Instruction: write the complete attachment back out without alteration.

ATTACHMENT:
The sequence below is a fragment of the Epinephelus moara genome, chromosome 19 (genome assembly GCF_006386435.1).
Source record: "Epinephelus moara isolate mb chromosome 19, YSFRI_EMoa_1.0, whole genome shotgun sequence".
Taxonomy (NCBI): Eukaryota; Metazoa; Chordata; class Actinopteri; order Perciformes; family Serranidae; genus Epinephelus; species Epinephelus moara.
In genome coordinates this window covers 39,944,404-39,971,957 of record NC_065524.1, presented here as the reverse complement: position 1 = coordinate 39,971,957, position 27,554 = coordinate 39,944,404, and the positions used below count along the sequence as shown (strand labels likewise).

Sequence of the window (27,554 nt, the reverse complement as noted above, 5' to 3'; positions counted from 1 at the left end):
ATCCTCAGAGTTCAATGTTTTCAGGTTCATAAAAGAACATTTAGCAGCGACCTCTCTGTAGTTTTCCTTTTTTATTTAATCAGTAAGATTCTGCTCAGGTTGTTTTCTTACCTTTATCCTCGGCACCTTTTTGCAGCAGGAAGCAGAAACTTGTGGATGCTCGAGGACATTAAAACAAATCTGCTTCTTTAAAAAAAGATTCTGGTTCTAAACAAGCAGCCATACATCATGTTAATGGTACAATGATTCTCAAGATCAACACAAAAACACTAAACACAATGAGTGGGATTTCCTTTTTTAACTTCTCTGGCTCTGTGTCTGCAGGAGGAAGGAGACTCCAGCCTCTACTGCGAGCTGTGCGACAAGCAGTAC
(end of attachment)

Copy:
The sequence below is a fragment of the Epinephelus moara genome, chromosome 19 (genome assembly GCF_006386435.1).
Source record: "Epinephelus moara isolate mb chromosome 19, YSFRI_EMoa_1.0, whole genome shotgun sequence".
Taxonomy (NCBI): Eukaryota; Metazoa; Chordata; class Actinopteri; order Perciformes; family Serranidae; genus Epinephelus; species Epinephelus moara.
In genome coordinates this window covers 39,944,404-39,971,957 of record NC_065524.1, presented here as the reverse complement: position 1 = coordinate 39,971,957, position 27,554 = coordinate 39,944,404, and the positions used below count along the sequence as shown (strand labels likewise).

Sequence of the window (27,554 nt, the reverse complement as noted above, 5' to 3'; positions counted from 1 at the left end):
ATCCTCAGAGTTCAATGTTTTCAGGTTCATAAAAGAACATTTAGCAGCGACCTCTCTGTAGTTTTCCTTTTTTATTTAATCAGTAAGATTCTGCTCAGGTTGTTTTCTTACCTTTATCCTCGGCACCTTTTTGCAGCAGGAAGCAGAAACTTGTGGATGCTCGAGGACATTAAAACAAATCTGCTTCTTTAAAAAAAGATTCTGGTTCTAAACAAGCAGCCATACATCATGTTAATGGTACAATGATTCTCAAGATCAACACAAAAACACTAAACACAATGAGTGGGATTTCCTTTTTTAACTTCTCTGGCTCTGTGTCTGCAGGAGGAAGGAGACTCCAGCCTCTACTGCGAGCTGTGCGACAAGCAGTAC